Stuart Holden's career is officially over. The 30-year-old has announced that he will put his comeback attempt behind him and enter his post-playing career.
Holden was one of the United States' top prospects, coming through their U-20 and U-23 teams before making a name for himself at the club level with the Houston Dynamo. A productive stint in MLS earned him a move to Bolton Wanderers, where he became a starter for the club in the Premier League and made the Americans' 2010 World Cup team.
Unfortunately, injuries put a halt to his career after that. He suffered a broken leg from a nasty tackle in a friendly for the U.S. prior to the 2010 World Cup and while he returned in time for the trip to South Africa, the injuries wouldn't go away. Jonny Evans' awful tackle opened up a giant gash and broke his leg in March of 2011 and he missed another six months. He played in one match after returning, only to then need further surgery on his knee that would keep him out six more months. Holden finally got back on the field for the U.S. at the 2013 Gold Cup, but he tore his ACL there.
Over the last couple years, Holden has been doing all he can to play again. He's rehabbed and had a short stint with Sheffield Wednesday. He spent the last few months working out with MLS players and even trained with the U.S. in January camp, but that will be it for him.
Holden's career is a giant "what if" for U.S. fans. He was named Bolton's Player of the Season in 2010-11, when he missed the last two months of the campaign because of Evans' tackle. He looked like the skillful central midfielder that the Americans have long looked for. But then it all fell apart, as reckless tackles and bad luck put an end to Holden's career.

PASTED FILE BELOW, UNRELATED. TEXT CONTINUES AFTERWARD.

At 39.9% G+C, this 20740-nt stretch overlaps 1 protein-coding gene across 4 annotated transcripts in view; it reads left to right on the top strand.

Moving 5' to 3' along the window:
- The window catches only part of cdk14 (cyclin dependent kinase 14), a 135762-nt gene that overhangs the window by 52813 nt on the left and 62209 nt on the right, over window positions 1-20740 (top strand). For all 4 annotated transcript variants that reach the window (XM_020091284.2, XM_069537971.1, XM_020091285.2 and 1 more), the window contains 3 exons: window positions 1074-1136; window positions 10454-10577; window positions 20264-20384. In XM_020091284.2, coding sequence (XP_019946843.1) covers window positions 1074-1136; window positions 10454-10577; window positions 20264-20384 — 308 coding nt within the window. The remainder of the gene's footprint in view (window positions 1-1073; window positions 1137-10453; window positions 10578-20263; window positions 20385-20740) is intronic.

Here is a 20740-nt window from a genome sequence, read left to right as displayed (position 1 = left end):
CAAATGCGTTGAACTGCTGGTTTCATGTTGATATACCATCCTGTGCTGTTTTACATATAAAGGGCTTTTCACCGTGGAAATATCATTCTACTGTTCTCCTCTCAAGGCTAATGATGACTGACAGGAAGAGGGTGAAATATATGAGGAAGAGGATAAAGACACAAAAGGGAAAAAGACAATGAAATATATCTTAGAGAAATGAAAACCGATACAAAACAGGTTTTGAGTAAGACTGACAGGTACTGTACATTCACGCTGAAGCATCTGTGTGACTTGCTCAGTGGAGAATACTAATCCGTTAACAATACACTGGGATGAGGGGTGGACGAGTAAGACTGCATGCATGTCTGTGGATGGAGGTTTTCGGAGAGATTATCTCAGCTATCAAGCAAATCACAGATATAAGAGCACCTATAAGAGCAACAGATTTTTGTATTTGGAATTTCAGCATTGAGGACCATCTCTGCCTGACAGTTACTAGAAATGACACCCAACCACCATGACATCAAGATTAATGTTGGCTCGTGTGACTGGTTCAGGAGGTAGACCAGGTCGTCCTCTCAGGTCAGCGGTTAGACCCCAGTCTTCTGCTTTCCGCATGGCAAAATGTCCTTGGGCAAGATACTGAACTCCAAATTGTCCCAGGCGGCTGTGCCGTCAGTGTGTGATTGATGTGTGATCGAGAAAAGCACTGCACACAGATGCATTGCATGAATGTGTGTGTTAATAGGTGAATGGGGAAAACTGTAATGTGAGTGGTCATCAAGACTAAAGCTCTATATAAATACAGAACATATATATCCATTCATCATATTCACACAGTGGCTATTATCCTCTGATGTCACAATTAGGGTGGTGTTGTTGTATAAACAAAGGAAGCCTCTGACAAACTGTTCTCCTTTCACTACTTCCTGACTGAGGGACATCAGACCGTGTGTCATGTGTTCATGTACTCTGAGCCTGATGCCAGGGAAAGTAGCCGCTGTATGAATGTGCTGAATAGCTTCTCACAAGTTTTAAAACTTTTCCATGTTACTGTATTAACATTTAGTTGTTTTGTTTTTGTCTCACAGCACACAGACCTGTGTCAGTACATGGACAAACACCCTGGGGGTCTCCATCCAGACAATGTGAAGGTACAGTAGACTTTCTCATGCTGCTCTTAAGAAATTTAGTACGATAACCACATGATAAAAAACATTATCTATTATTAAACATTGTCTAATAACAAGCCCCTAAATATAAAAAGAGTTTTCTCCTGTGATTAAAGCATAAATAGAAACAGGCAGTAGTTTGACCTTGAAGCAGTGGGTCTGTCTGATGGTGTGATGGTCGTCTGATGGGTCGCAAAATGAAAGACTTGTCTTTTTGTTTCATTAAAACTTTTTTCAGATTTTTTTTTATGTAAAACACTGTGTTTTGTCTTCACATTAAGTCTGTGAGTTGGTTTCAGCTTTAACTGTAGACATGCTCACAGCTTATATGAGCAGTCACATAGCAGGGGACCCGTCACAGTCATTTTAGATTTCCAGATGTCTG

Holden announced his retirement on USSoccer.com, where he wrote a letter. In it, he said that his wife went in labor right as he started writing it and then at the hospital, when his daughter was born, there was no doubt in his mind that he was doing the right thing.
And yet, retirement isn't easy, as Holden learned.
It’s time to stop fighting my body. I’ve known for a while, but I’ve struggled to admit it to myself and to others. The countless sleepless nights, the aches and pains, and the constant mental battles were all signs pointing to a new path. But every time I was about to utter the three big words "I am retired", all the memories of walking into roaring stadiums, scoring last-minute goals, and being part of amazing teams dragged me back! The same never-say-die attitude that drove me to fight like hell my entire career wouldn’t let me say the "R word". I met every setback - and there were many - with a positive attitude. I responded to every disappointment with an "OK. What’s next?"
What's next for Holden is his daughter. It is also a company of soccer camps that he works on with Landon Donovan and Brian Ching. Hopefully, his future also includes more work as an analyst and personality, which he has been doing over the last couple years for Fox and ESPN. He's already shown his potential there and is as likable a person and you will find.
Holden's career was tough to watch. It must have been even tougher for him to deal with. But all in all, things appear to be looking up for Holden and his family. Hopefully that continues because someone who is as well-liked as he is, and worked as hard as he did, and was as positive as he was, deserves great things.
Best of luck, Stu.